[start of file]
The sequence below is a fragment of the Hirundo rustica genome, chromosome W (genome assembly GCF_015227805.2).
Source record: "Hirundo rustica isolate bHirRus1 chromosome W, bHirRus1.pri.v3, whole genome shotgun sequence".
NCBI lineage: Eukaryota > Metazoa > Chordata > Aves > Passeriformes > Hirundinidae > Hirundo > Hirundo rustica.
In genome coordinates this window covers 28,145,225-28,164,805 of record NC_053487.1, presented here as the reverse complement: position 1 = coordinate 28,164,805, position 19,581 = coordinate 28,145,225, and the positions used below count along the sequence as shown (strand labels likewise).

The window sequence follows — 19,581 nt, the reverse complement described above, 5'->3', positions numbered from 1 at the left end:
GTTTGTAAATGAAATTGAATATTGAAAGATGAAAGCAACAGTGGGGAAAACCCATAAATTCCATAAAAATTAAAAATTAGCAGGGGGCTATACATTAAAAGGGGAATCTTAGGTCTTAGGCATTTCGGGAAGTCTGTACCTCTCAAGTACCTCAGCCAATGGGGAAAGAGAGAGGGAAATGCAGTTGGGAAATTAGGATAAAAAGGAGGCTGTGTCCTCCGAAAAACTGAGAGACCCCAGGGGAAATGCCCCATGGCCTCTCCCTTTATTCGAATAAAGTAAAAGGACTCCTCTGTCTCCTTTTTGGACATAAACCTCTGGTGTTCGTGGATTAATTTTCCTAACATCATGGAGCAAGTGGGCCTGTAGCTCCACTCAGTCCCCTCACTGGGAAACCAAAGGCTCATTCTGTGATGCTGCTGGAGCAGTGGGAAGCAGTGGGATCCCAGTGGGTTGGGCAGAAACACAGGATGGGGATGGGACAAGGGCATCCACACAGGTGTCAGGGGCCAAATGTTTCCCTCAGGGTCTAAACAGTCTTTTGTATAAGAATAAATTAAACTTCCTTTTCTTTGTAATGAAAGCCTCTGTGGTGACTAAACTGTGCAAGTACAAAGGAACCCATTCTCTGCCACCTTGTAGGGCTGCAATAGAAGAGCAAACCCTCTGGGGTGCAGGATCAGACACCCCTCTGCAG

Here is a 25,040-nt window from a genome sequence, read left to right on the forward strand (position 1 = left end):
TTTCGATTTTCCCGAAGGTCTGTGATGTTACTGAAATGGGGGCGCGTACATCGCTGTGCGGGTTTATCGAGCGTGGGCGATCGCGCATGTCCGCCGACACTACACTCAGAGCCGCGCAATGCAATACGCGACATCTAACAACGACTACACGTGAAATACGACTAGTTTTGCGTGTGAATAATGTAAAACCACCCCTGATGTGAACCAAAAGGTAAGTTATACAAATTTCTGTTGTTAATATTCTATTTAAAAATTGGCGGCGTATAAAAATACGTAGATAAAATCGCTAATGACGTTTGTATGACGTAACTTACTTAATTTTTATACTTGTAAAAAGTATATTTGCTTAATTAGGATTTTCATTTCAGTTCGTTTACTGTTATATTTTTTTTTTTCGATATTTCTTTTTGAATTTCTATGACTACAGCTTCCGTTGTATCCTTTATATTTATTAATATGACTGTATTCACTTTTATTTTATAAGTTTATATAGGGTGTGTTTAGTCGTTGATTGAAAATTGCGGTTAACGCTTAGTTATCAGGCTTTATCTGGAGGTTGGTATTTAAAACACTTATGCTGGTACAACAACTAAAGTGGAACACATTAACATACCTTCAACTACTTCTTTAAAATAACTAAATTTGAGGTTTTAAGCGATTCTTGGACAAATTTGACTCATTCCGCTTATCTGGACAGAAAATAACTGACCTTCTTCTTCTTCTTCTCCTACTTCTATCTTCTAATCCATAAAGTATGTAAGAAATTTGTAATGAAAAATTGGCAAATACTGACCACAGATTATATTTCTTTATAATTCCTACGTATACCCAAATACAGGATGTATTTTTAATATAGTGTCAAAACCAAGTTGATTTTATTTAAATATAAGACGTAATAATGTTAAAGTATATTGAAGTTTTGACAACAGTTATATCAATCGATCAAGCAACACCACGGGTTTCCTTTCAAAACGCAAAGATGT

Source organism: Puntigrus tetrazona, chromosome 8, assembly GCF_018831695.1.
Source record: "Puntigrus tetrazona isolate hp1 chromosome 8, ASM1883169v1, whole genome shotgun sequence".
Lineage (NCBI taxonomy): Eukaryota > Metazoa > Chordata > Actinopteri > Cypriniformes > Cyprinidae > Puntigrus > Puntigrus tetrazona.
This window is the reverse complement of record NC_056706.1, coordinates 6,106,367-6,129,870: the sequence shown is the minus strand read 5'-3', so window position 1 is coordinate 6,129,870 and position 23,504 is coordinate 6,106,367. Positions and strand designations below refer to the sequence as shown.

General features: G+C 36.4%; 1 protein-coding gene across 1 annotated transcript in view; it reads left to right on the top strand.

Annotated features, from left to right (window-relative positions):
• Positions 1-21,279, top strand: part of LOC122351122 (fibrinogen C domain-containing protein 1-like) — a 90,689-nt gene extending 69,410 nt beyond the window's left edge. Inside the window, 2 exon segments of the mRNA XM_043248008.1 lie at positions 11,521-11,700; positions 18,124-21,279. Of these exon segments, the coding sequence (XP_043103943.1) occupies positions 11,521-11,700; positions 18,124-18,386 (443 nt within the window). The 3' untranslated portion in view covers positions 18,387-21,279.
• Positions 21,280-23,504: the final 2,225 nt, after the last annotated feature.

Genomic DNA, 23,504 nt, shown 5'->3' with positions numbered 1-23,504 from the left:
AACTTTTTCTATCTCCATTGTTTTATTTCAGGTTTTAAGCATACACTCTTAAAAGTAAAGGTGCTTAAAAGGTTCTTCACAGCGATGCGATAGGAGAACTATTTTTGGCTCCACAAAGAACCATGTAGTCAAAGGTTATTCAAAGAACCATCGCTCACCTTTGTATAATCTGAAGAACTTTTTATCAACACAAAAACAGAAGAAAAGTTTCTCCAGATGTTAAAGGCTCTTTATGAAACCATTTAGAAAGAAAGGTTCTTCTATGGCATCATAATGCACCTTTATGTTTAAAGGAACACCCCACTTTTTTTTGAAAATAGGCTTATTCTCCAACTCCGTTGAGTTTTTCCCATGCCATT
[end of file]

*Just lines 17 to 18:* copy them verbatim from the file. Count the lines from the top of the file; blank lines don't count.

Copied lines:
Genomic DNA, 23,504 nt, shown 5'->3' with positions numbered 1-23,504 from the left:
AACTTTTTCTATCTCCATTGTTTTATTTCAGGTTTTAAGCATACACTCTTAAAAGTAAAGGTGCTTAAAAGGTTCTTCACAGCGATGCGATAGGAGAACTATTTTTGGCTCCACAAAGAACCATGTAGTCAAAGGTTATTCAAAGAACCATCGCTCACCTTTGTATAATCTGAAGAACTTTTTATCAACACAAAAACAGAAGAAAAGTTTCTCCAGATGTTAAAGGCTCTTTATGAAACCATTTAGAAAGAAAGGTTCTTCTATGGCATCATAATGCACCTTTATGTTTAAAGGAACACCCCACTTTTTTTTGAAAATAGGCTTATTCTCCAACTCCGTTGAGTTTTTCCCATGCCATT